The Alternative
by Gamaliel Isaac

was published in Family Security Matters, on September 22, 2015

 

The most common counter-argument directed to those who criticize the deal the United States made with Iran is that the alternative is worse.  Senator Coons of Delaware explained his support for the deal by saying “The alternative, to me, is a scenario of uncertainty and isolation. “  Senator Cory Booker said “it is better to support a deeply flawed deal, for the alternative is worse.”    National Security Adviser Susan Rice said that “a bad deal is worse than no deal.”  President Obama said  “the choice we face is ultimately between diplomacy and some form of war. “  Kerry insisted that “there’s no alternative being provided”  by  opponents of the deal. “They all say, oh, why didn’t you crush them with the sanctions? I will tell you why. Because they won’t be crushed by sanctions. That’s been proven. And because we will lose the other people who are helping to provide those sanctions. They are not going to do that if Iran is willing to make a reasonable agreement....There is a lot of fantasy out there about this — quote — ‘better deal.’ The fact is that we spent four years putting together an agreement that had the consent of Russia, China, France, Germany, Great Britain and Iran. That is not easy.”

Listening to Kerry one gets the impression that the United States tried to come up with a tough agreement but its European partners stood in the way. 

That’s not the way the Europeans see it.  Bruno Tertrais wrote in July 2015 in the Canadian newspaper Le Devoir that "with pressure from the Obama administration" European negotiators' original intent deteriorated from a rollback of Iran's nuclear ambitions to their containment.  Likewise Camille Grand, director of the Foundation for Strategic Research -- a think tank with a reputation for telling truths the French government might prefer to avoid--said: "the Americans gave the impression they wanted the deal more than Iran did. The administration put more pressure on its friends in the negotiations than on the Iranians."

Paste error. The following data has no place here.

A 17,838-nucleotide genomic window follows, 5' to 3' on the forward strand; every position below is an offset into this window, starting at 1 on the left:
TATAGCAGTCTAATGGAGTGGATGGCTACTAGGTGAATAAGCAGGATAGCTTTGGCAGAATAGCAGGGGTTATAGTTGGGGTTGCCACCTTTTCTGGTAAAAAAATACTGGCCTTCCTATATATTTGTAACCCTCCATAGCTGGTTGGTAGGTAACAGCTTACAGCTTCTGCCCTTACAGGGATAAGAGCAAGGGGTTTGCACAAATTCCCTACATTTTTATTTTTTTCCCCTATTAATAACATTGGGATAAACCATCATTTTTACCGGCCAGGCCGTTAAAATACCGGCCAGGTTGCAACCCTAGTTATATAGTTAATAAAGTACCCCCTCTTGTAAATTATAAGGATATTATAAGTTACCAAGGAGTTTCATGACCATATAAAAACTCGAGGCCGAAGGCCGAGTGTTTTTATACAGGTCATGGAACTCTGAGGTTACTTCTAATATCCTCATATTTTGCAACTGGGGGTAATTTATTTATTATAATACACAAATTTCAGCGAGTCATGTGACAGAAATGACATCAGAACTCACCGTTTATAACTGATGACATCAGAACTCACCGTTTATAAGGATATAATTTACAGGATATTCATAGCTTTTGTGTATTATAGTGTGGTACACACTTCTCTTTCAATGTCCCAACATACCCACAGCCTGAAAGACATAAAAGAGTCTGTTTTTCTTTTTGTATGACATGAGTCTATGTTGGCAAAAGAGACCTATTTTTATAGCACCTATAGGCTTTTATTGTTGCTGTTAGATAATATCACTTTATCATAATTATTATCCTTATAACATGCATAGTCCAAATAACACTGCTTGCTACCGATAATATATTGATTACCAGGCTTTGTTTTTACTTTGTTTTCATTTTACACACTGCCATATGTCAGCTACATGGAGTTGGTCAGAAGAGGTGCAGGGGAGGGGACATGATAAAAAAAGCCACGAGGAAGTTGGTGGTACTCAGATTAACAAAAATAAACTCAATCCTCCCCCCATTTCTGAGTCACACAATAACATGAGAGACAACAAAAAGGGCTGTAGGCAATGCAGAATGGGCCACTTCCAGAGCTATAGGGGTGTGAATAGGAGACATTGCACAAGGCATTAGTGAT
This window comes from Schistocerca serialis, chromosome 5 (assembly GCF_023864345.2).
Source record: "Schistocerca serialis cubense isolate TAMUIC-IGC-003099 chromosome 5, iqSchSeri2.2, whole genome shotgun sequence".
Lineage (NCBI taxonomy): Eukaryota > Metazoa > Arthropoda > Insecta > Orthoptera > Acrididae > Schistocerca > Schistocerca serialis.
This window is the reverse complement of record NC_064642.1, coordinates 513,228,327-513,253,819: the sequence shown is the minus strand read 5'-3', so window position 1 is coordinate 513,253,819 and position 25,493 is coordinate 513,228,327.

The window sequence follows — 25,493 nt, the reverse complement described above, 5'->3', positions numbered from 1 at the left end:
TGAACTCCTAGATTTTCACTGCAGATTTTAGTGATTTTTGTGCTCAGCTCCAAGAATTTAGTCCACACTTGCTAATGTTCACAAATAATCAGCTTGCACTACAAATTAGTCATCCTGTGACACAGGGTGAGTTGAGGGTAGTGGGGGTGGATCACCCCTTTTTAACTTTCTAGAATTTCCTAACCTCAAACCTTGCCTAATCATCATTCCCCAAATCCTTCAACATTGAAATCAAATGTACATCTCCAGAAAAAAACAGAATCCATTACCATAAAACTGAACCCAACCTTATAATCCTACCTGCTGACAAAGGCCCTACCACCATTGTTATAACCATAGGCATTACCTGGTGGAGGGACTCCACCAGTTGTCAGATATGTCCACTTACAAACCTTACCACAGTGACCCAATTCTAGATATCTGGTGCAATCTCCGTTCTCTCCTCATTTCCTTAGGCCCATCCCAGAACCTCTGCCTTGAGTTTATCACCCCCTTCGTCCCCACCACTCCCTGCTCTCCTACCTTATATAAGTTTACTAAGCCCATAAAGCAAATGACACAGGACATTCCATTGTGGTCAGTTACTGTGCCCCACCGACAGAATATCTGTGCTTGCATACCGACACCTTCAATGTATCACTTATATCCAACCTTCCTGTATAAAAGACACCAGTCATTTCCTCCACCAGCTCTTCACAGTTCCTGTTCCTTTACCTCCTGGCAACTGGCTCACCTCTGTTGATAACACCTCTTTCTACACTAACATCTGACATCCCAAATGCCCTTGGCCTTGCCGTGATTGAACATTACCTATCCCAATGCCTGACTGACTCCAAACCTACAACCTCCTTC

According to Obama the deal cuts off all pathways to the bomb.  But in order for this deal to cut off all pathways to the bomb, the West has be able to catch Iran if it cheats on the deal and be able to apply enough pressure to make Iran stop cheating.  Obama’s deputy national security adviser Ben Rhodes confirmed that:

under this deal, you will have anywhere/anytime, 24/7 access as it relates to the nuclear facilities that Iran has. 

After the Obama administration gave up on that demand lead U.S. negotiator Wendy Sherman told reporters

I think this is one of those circumstance where we have all been rhetorical from time to time.  That phrase, ‘anytime, anywhere,’ is something that became popular rhetoric

she said  

Like Mr. Rhodes Hillary Clinton reassured America.  In a speech at the Brookings Institution she said  “if Iran cheats we’ll know it and we’ll have time to respond decisively.” 

But how will we know if Iran is cheating?   American inspectors are not allowed under the terms of the deal, and Iran can choose which inspectors it will allow.  In addition Iran has said that its military sites are off limits to inspectors.  According to the Associated Press a secret side deal lets Iran uses its own inspectors to investigate the Parchin site, where Iran is suspected of developing nuclear arms.  Reuters report on Sept 21 that Iranian experts have taken samples in Parchin facilities ‘without IAEA's inspectors being present,' confirms the accuracy of the Associated Press report.